Gilles Chanteperdrix wrote:
> Jan Kiszka wrote:
>> Gilles Chanteperdrix wrote:
>>> Jan Kiszka wrote:
>>>> Gilles Chanteperdrix wrote:
>>>>> Jan Kiszka wrote:
>>>>>
>>>>>> -#define test_claimed(owner) ((long) (owner) & 1)
>>>>>> -#define clear_claimed(owner) ((xnthread_t *) ((long) (owner) & ~1))
>>>>>> -#define set_claimed(owner, bit) \
>>>>>> -        ((xnthread_t *) ((long) clear_claimed(owner) | !!(bit)))
>>>>>> +#define __CLAIMED_BIT           XN_HANDLE_SPARE3
>>>>>> +
>>>>>> +#define test_claimed(owner)     xnhandle_test_spare(owner, 
>>>>>> __CLAIMED_BIT)
>>>>>> +#define clear_claimed(owner)    xnhandle_mask_spare(owner)
>>>>>> +#define set_claimed(owner, bit) ({ \
>>>>>> +        xnhandle_t __tmp = xnhandle_mask_spare(owner); \
>>>>>> +        if (bit) \
>>>>>> +                xnhandle_set_spare(__tmp, __CLAIMED_BIT); \
>>>>>> +        __tmp; \
>>>>>> +})
>>>>> I liked doing this with no conditional.
>>>> You mean let the caller pass 'bit' as 0 or __CLAIMED_BIT (the latter
>>>> would require some renaming then, I guess)?
>>>>
>>>>>> +        xnarch_atomic_set(mutex->owner,
>>>>>> +                          set_claimed(xnthread_handle(owner),
>>>>>> +                                      
>>>>>> xnsynch_nsleepers(&mutex->synchbase)));
>>>>> Ok. I think you have spotted a bug here. This should be mutex->sleepers
>>>>> instead of xnsynch_nsleepers.
>>>> OK. Will you fix? I will rebase then.
>>>>
>>>>>> +        /* Consistency check for owner handle - is the object a thread? 
>>>>>> */
>>>>>> +        if (unlikely(xnthread_handle(owner) != clear_claimed(ownerh))) {
>>>>>> +                err = -EINVAL;
>>>>>> +                goto error;
>>>>>>          }
>>>>> What is this ?
>>>> This ensures that we are not dereferences some arbitrary registry object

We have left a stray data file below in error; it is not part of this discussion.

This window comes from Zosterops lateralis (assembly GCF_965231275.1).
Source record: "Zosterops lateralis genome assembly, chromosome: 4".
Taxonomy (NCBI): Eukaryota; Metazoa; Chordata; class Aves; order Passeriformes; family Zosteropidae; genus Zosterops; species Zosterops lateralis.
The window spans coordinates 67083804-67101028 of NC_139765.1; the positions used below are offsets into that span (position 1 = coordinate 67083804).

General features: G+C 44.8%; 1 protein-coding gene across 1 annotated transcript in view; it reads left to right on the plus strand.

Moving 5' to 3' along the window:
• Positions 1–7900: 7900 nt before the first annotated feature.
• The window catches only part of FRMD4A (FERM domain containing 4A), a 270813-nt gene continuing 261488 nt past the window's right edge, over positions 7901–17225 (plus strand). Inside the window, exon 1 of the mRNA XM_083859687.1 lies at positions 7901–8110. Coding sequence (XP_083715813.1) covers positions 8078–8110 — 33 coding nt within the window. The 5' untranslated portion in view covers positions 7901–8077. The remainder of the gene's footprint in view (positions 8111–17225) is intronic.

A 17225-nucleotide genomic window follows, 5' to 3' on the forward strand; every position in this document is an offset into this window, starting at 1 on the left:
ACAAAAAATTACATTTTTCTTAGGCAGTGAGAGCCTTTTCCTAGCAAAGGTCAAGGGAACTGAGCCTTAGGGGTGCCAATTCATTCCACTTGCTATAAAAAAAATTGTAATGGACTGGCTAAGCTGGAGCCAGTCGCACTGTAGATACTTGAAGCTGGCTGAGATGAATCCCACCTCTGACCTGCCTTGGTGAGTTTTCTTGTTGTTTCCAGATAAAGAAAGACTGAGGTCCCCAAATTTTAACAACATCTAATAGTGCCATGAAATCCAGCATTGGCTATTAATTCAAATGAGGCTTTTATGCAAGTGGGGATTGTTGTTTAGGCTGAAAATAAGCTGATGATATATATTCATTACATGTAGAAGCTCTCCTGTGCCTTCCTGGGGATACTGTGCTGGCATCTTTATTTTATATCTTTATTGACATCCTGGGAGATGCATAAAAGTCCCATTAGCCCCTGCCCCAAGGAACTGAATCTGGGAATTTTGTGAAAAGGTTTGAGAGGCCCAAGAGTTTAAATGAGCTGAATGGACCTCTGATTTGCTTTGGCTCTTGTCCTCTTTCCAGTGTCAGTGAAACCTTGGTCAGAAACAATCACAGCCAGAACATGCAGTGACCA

>>>> due to a borken handle in the mutex variable: The the object registered
>>>> on this handle is an xnthread, we will find the very same handle value
>>>> at the well-known place in the object. Kind of magic for xnthread
>>>> objects (instead of adding a magic field to them).
>>> Yes, but the point is: how can the handle be borken ? It looks like a
>>> useless check to me.
>> This is user memory. Everything can be borken. And I don't want to
>> create yet another source for user-triggered kernel bugs (including
>> silent ones) like with our heap management structures that are
>> corruptible by userland. That's headache guarantee.
> 
> No, we assume that the user application will only clobber our heap if it
> is broken too. Add this with a XENO_DEBUG option if you want (not
> XENO_DEBUG(POSIX)).

No problem for me. This check is almost 100% identical (specifically
overhead-wise) to the usual object magic checks after querying the
registry, and as those are unconditionally performed, I saw no need to
handle this case differently.

Jan

-- 
Siemens AG, Corporate Technology, CT SE 2
Corporate Competence Center Embedded Linux

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